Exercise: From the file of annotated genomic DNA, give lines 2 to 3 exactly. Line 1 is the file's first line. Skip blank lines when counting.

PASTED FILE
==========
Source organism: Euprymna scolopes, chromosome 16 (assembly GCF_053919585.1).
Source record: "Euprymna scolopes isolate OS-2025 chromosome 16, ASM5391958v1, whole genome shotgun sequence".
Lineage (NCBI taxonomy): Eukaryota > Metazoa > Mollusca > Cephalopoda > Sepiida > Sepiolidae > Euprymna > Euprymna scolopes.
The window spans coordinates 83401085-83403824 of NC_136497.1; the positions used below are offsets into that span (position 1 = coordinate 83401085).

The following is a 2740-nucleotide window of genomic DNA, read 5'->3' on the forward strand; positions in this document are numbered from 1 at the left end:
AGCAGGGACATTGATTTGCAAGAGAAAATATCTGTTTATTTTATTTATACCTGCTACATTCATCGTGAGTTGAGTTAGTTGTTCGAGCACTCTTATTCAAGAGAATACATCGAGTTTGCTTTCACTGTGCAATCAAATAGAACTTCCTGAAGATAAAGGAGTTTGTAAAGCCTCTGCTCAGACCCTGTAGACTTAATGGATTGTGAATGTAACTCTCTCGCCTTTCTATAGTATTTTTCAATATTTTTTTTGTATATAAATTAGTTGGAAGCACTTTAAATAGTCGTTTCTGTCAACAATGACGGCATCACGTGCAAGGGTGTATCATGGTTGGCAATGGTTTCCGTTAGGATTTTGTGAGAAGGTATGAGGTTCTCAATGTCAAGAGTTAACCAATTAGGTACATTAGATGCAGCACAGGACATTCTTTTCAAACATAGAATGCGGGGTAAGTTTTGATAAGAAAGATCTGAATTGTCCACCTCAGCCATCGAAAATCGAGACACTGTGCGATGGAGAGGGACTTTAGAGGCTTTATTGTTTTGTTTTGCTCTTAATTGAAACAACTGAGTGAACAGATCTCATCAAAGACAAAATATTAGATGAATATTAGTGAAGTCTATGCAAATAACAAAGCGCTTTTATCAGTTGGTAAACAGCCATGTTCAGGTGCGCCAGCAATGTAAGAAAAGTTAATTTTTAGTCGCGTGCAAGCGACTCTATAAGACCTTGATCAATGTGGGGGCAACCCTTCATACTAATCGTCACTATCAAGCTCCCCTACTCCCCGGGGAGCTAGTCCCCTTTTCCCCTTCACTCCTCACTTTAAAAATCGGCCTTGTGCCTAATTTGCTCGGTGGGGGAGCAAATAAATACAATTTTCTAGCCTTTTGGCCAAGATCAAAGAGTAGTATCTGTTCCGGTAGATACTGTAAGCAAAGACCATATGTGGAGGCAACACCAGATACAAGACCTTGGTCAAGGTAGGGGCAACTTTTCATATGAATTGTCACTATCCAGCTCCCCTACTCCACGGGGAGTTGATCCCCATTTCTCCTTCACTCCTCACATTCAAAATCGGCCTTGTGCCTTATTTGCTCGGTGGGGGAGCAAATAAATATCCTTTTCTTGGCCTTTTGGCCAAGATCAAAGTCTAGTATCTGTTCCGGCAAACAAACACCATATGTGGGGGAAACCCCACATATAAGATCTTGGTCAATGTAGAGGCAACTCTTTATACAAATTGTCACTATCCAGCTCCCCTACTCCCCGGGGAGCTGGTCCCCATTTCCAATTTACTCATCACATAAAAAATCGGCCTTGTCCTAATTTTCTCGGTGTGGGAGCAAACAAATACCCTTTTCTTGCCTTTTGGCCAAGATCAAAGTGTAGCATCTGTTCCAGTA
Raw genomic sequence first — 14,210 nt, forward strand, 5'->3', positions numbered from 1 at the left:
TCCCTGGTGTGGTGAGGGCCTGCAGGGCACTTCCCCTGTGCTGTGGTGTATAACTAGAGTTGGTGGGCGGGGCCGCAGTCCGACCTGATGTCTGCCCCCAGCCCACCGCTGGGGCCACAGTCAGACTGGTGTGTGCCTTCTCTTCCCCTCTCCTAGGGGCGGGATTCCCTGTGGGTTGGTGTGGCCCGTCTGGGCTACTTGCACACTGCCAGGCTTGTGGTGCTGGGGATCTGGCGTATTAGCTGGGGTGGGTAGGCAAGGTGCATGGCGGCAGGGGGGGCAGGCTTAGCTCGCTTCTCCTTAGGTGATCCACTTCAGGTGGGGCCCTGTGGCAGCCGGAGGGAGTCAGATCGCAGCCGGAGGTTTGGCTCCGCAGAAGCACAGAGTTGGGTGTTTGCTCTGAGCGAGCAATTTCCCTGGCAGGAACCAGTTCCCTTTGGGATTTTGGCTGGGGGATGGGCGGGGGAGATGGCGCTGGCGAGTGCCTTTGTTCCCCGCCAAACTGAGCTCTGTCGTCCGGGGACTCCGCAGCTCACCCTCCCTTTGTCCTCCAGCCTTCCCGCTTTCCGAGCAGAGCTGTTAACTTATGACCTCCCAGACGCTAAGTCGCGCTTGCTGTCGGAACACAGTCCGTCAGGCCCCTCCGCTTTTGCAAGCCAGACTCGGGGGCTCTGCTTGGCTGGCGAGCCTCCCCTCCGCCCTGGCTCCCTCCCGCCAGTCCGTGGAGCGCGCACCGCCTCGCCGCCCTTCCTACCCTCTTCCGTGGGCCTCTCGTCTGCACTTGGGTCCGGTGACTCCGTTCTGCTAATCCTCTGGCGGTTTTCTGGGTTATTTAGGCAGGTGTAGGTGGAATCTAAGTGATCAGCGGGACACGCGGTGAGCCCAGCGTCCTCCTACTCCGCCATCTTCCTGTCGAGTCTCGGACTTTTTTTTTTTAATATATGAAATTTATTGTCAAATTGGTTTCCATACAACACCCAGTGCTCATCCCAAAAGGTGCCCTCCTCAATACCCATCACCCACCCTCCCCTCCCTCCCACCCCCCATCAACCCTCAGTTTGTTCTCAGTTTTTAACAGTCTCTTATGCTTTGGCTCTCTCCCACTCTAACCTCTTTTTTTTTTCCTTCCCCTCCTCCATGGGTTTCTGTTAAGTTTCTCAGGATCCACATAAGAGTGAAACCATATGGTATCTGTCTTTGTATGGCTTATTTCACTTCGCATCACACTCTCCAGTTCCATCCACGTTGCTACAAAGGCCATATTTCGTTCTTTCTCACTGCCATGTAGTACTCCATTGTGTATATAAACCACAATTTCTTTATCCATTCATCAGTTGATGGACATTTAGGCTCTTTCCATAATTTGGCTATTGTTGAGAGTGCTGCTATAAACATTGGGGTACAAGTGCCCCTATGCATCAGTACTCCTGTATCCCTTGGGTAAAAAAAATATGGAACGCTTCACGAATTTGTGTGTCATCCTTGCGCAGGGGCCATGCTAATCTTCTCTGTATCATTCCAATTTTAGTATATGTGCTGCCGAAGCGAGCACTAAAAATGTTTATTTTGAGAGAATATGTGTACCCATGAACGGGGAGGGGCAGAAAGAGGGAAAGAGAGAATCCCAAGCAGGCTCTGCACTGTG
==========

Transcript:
Source record: "Euprymna scolopes isolate OS-2025 chromosome 16, ASM5391958v1, whole genome shotgun sequence".
Lineage (NCBI taxonomy): Eukaryota > Metazoa > Mollusca > Cephalopoda > Sepiida > Sepiolidae > Euprymna > Euprymna scolopes.